Saving Payroll Deduction
Some lawmakers are again looking to prohibit educators and other public employees from paying their voluntary association dues through payroll deduction. A similar politically charged bill was stopped in 2015. ATPE will fight to save our members’ rights to take advantage of this convenient payment method that produces no cost for state taxpayers or school districts.
ATPE opposes politically motivated efforts to take away school employees’ right to use payroll deduction for safe, reliable, and convenient payment of association dues. Texas is a right-to-work state in which employees are free to choose whether to join a professional association at their own cost. Attempts to prohibit payroll deduction serve only to hurt professional associations and public servants who choose to join them.
Funding Educators' Healthcare
Texas educators benefit from one of the healthiest pension funds in the country, but they are being squeezed by the rising costs of their own healthcare and state funding that hasn’t kept up. Lawmakers have not raised the state’s $75 per employee contribution for health insurance since the inception of the program in 2001.
ATPE supports measures to provide educators with more affordable healthcare benefits through the Teacher Retirement System (TRS). We urge the legislature to address the rising cost to TRS members for benefits that have lagged behind those offered to educators in other states and those employed in other professions. ATPE believes the state should provide sufficient funding to meet the healthcare needs of active and retired educators while preserving the solvency and defined benefit structure of TRS.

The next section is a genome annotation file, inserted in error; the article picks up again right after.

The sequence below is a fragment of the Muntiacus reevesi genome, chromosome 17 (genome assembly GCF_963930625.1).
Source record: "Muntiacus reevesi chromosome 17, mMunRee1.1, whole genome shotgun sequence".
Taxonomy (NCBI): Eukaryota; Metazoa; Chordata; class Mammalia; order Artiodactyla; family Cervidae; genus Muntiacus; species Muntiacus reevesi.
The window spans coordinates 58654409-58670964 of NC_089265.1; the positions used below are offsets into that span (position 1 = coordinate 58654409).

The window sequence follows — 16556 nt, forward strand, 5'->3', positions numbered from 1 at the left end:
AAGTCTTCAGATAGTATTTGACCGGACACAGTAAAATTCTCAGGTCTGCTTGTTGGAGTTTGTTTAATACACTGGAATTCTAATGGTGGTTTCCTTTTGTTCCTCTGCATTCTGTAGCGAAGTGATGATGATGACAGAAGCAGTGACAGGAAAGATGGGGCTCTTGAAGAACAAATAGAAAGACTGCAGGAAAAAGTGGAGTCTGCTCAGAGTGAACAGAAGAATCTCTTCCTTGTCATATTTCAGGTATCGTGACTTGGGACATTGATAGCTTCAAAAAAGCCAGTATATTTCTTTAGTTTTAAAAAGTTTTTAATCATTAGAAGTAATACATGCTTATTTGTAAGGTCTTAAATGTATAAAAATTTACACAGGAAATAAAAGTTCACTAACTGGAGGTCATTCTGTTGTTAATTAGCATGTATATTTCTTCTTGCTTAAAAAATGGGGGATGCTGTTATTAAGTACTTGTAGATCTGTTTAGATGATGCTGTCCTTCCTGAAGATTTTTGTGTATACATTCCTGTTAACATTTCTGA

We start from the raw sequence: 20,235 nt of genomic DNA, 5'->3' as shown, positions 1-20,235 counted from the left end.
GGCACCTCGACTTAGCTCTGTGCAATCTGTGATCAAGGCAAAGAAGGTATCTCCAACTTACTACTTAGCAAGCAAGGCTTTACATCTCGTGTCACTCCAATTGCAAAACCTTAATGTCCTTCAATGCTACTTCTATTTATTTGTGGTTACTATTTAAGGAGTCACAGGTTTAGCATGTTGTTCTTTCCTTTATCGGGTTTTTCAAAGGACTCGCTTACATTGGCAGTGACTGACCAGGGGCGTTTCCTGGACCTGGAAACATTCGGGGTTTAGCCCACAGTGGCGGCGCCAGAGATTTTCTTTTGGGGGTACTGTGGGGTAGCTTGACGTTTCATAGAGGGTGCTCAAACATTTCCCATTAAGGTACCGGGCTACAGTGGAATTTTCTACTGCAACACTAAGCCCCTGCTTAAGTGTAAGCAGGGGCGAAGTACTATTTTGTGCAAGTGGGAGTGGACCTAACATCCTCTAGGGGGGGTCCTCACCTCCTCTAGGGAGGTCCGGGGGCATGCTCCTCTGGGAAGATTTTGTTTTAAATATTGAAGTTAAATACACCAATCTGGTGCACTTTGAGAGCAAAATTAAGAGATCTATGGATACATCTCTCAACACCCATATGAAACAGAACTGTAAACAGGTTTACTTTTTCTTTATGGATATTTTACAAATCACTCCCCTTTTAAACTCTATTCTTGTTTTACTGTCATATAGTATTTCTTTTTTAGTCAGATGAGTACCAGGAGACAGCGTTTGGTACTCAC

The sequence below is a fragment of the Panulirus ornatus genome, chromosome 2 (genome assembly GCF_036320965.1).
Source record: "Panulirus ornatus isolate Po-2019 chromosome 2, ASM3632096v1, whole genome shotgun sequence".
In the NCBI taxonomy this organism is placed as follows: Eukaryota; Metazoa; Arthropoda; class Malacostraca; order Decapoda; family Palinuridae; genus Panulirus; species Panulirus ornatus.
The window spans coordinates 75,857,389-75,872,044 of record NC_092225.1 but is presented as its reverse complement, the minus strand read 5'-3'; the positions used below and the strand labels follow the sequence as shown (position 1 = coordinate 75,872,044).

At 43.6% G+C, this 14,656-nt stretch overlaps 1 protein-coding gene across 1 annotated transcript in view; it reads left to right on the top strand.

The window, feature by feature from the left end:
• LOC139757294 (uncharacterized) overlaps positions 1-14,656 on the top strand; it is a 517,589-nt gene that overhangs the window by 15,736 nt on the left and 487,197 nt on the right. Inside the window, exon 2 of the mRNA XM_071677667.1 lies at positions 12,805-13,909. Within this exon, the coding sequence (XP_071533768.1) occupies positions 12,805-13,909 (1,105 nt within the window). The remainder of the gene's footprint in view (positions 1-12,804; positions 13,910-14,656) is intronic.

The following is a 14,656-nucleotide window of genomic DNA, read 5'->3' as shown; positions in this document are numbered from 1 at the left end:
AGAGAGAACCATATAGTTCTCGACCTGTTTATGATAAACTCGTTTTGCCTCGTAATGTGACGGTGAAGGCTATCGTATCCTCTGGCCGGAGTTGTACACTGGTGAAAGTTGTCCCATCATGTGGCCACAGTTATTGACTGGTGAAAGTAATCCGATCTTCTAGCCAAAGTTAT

Opposing Vouchers and other Privatization Plans
Lt. Gov. Dan Patrick (R) is once again leading a charge in the Texas Senate to push private school vouchers, claiming students have a “civil right” to attend a private school of their choice at taxpayers’ expense. While ATPE supports parents’ right to choose their children’s educational setting, we will continue to fight against sending public funds to schools that are not held accountable for how they spend the money and not required to comply with state and federal laws that protect students.
ATPE will also oppose legislation that takes state dollars away from our public schools and places the money instead into an Education Savings Account (ESA), which essentially lets parents use a state-funded debit card for any expense they feel is warranted for their child’s education, including home and private school costs. The best way for Texas to adequately and equitably fund the education needs of our children is by focusing on neighborhood public schools—not by paying for a parallel system of unregulated private schools.